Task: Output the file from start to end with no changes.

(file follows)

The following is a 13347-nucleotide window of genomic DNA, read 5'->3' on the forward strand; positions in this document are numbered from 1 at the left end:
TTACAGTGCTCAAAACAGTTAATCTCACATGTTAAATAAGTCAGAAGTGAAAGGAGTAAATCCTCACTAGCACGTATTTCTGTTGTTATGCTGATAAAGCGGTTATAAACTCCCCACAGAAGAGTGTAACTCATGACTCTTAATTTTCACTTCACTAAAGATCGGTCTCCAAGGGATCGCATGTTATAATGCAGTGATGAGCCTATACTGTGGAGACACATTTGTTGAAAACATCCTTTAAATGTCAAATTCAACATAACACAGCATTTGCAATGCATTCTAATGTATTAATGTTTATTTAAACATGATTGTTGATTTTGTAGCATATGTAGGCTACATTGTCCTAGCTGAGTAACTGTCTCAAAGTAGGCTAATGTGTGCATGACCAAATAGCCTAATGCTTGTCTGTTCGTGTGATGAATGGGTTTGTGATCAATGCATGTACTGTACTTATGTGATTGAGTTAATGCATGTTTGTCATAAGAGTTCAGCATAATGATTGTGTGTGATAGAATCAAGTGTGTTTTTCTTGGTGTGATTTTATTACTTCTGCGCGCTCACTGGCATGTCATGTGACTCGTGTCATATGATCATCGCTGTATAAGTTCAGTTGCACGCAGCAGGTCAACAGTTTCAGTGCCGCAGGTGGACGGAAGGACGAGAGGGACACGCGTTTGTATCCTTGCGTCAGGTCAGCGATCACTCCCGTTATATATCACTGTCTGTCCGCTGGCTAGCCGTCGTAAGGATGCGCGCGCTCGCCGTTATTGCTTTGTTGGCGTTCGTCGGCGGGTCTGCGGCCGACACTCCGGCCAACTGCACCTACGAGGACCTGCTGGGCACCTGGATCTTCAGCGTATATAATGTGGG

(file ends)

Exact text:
The following is a 13347-nucleotide window of genomic DNA, read 5'->3' on the forward strand; positions in this document are numbered from 1 at the left end:
TTACAGTGCTCAAAACAGTTAATCTCACATGTTAAATAAGTCAGAAGTGAAAGGAGTAAATCCTCACTAGCACGTATTTCTGTTGTTATGCTGATAAAGCGGTTATAAACTCCCCACAGAAGAGTGTAACTCATGACTCTTAATTTTCACTTCACTAAAGATCGGTCTCCAAGGGATCGCATGTTATAATGCAGTGATGAGCCTATACTGTGGAGACACATTTGTTGAAAACATCCTTTAAATGTCAAATTCAACATAACACAGCATTTGCAATGCATTCTAATGTATTAATGTTTATTTAAACATGATTGTTGATTTTGTAGCATATGTAGGCTACATTGTCCTAGCTGAGTAACTGTCTCAAAGTAGGCTAATGTGTGCATGACCAAATAGCCTAATGCTTGTCTGTTCGTGTGATGAATGGGTTTGTGATCAATGCATGTACTGTACTTATGTGATTGAGTTAATGCATGTTTGTCATAAGAGTTCAGCATAATGATTGTGTGTGATAGAATCAAGTGTGTTTTTCTTGGTGTGATTTTATTACTTCTGCGCGCTCACTGGCATGTCATGTGACTCGTGTCATATGATCATCGCTGTATAAGTTCAGTTGCACGCAGCAGGTCAACAGTTTCAGTGCCGCAGGTGGACGGAAGGACGAGAGGGACACGCGTTTGTATCCTTGCGTCAGGTCAGCGATCACTCCCGTTATATATCACTGTCTGTCCGCTGGCTAGCCGTCGTAAGGATGCGCGCGCTCGCCGTTATTGCTTTGTTGGCGTTCGTCGGCGGGTCTGCGGCCGACACTCCGGCCAACTGCACCTACGAGGACCTGCTGGGCACCTGGATCTTCAGCGTATATAATGTGGG